Last October, Southwest Airlines confirmed its intentions to begin flights to Hawaii in the future, following years of speculation. Last week during an earnings call, the airline released more information with Southwest’s chairman and CEO Gary Kelly announcing that flights would begin in late 2018, though the launch may be pushed back to early 2019. Since unveiling the plans in October, specific details have slowly started being revealed to the public.
In late April, the airline announced it will initially commence Hawaii flights to four destinations, each on a different island. Honolulu (HNL), Lihue (LIH), Kahului (OGG) and Kona (KOA) represented the first wave Hawaiian destinations the airline is focusing on.
While all four cities will see Southwest flights, the airline will start simple. It will first commence service to the state with just one route from one mainland U.S. airport, most likely for crew familiarization flights, before quickly expanding and adding routes to all four of the announced destinations.
On Thursday, the Dallas-based carrier finally announced the first four U.S. cities that will see routes to Hawaii. All four are located in California, the closest mainland state to Hawaii, and include Sacramento (SMF), Oakland (OAK), San Jose (SJC) and San Diego (SAN). While the mainland cities were announced, the airline did not disclose any specific routes between the four Hawaii destinations and California destinations.
Sacramento currently offers flights to Kahului and Honolulu on Alaska Airlines and Hawaiian Airlines, respectively. Oakland offers flights to Honolulu, Kahului, Kona and Lihue on multiple airlines including Alaska Airlines, Hawaiian Airlines and Kona Shuttle. San Jose also sees flights to Honolulu, Kahului, Kona and Lihue, all on Alaska Airlines. Lastly, San Diego has flights to all four destinations Southwest intends to serve from Alaska Airlines and Hawaiian Airlines. Needless to say, Southwest is entering a near-saturated market.
While Southwest will face tough competition on the routes it plans to serve, the airline believes it will be able to offer lower fares than its competitors. It has studied pricing on flights to the island state for a long time now and confidently believes that it will be able to charge less than other carriers.
Hawaii is about to experience the “Southwest Effect” and other airlines will have to adjust quickly to lower fares being offered on the same routes they are flying. Tom Nealon, President, Southwest Airlines, stated: “ Our intent is not to foster a fare war, but we will come in and operate like Southwest has historically and successfully operated.”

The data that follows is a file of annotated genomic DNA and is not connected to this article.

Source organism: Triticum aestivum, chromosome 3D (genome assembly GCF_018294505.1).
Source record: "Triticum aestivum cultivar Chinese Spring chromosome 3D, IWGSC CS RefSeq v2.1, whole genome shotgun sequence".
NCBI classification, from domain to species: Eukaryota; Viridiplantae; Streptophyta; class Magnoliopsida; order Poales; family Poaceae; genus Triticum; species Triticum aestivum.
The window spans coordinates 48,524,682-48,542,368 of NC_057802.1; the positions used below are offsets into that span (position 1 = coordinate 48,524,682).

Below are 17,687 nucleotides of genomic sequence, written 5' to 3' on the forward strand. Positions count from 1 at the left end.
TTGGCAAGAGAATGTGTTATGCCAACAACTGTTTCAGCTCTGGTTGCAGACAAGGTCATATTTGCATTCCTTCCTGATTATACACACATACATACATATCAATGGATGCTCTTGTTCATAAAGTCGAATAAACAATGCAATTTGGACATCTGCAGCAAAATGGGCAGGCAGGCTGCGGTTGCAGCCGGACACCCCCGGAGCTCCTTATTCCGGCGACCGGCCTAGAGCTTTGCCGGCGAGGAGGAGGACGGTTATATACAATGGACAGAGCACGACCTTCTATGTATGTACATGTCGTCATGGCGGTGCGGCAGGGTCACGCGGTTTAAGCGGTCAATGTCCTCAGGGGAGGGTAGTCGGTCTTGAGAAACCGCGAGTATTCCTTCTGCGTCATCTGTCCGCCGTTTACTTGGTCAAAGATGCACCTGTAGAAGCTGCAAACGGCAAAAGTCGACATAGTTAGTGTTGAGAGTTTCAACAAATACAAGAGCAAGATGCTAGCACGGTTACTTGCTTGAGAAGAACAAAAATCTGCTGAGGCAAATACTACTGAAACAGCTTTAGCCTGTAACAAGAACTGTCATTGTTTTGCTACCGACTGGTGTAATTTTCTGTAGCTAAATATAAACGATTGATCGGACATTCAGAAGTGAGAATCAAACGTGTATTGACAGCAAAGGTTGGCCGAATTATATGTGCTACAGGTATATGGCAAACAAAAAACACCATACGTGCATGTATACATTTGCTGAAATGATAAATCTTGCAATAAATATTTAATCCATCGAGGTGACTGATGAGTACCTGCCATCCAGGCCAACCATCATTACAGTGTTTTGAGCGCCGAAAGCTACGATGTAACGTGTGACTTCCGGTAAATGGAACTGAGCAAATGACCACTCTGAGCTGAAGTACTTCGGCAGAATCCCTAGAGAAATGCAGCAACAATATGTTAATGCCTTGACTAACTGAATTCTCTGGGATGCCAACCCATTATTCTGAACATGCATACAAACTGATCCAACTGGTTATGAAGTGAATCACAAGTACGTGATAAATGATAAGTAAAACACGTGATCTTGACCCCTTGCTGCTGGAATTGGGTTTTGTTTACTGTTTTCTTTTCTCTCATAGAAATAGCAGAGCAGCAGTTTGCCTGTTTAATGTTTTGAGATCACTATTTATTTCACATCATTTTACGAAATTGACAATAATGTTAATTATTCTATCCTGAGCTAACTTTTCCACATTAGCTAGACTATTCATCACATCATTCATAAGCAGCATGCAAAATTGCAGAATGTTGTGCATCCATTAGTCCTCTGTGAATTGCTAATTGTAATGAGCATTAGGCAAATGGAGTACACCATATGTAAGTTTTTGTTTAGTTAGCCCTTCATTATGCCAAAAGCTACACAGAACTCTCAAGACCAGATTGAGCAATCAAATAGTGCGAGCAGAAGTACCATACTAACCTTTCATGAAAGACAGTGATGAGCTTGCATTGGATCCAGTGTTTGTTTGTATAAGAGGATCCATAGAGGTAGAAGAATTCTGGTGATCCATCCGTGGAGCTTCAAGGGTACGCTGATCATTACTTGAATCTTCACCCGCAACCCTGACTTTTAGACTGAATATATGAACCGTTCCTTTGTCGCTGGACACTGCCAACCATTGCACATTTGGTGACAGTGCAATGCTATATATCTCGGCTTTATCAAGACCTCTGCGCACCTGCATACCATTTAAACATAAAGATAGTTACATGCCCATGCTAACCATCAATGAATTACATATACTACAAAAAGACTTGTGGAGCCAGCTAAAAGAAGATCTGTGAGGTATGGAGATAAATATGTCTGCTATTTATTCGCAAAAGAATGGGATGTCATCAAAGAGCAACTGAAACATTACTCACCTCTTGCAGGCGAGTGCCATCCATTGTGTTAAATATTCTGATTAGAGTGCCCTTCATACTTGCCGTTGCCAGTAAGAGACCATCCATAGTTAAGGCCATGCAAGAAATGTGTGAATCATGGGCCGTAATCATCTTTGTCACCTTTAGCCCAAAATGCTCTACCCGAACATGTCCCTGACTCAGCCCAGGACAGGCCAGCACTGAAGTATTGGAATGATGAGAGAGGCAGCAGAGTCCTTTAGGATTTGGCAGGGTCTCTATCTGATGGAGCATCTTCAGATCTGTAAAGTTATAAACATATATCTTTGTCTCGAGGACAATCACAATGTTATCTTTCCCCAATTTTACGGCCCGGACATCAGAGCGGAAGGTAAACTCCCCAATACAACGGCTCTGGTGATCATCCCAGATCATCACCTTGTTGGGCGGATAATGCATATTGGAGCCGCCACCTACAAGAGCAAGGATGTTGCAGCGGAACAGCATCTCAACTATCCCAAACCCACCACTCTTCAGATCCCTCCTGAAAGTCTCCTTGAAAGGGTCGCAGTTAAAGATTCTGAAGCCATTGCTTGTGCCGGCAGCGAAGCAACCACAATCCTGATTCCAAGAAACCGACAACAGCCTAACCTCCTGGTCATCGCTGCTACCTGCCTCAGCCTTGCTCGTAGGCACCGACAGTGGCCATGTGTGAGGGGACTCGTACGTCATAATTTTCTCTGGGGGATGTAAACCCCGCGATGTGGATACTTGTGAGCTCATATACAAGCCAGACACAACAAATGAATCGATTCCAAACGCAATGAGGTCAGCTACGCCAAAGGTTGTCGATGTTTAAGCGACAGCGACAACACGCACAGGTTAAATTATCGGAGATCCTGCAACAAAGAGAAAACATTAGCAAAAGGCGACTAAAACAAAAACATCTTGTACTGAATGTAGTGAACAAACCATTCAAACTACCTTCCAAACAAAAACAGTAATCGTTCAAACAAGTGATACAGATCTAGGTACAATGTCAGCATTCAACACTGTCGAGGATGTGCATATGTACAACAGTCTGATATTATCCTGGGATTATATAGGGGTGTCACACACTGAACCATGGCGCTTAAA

And why were only California cities initially chosen? Nealon said: “We have such a strong customer base, especially in California. That allows us to compete very aggressively and still have a strong operating margin and unit revenue growth.”
But before any flights to Hawaii can take off, the airline will have to receive authorization from the Federal Aviation Administration (FAA) to operate extended overwater flights, known as an Extended-range Twin-engine Operational Performance Standards (ETOPS) certification which ensures an aircraft can fly to safety on one engine. The airline submitted its request for certain aircraft to become ETOPS certified before October 2017, but has not yet received the necessary clearance for Hawaii flights.
The plan was to initially use certain ETOPS certified Boeing 737-800s for Hawaii flights, as Alaska and United currently do. This would have helped the airline accelerate the start date for flights. However, with the potential delay of flights until early 2019, a source close to the airline noted that flights would probably begin with the new Boeing 737 MAX 8 since the airline now has 15 of them in its fleet, with three due for delivery soon, though this has not been confirmed by the carrier.
With direct flights coming soon to Hawaii, Southwest also confirmed its intentions to serve interisland flights. While no route details have been disclosed, Nealon stated: “We will start interisland service once we build up our network and have enough frequency to make it meaningful.” No official target date has been set to start these interisland flights, but Nealon said that it would be “awesome” to see them operating by the end of 2019.
Flights to the 50th state have not yet begun and it’s already evident that Southwest will rapidly expand its presence in its newest market. While the airline plans to transfer a few mainland employees to the islands, the majority of employees will be hired locally, with plans to have local employees at all four initial destination airports.
Many Southwest frequent flyers have been dreaming for the day the airline would begin flights to Hawaii, and now, the day of the inaugural flight is fast approaching, whether it be at the end of this year or the start of next. Even before its first flight, the airline has announced it is committed to the state for the long term. Nealon said: “We are ready to invest in the community, and we are here to stay. Hawaii is not a passing fancy for us.”
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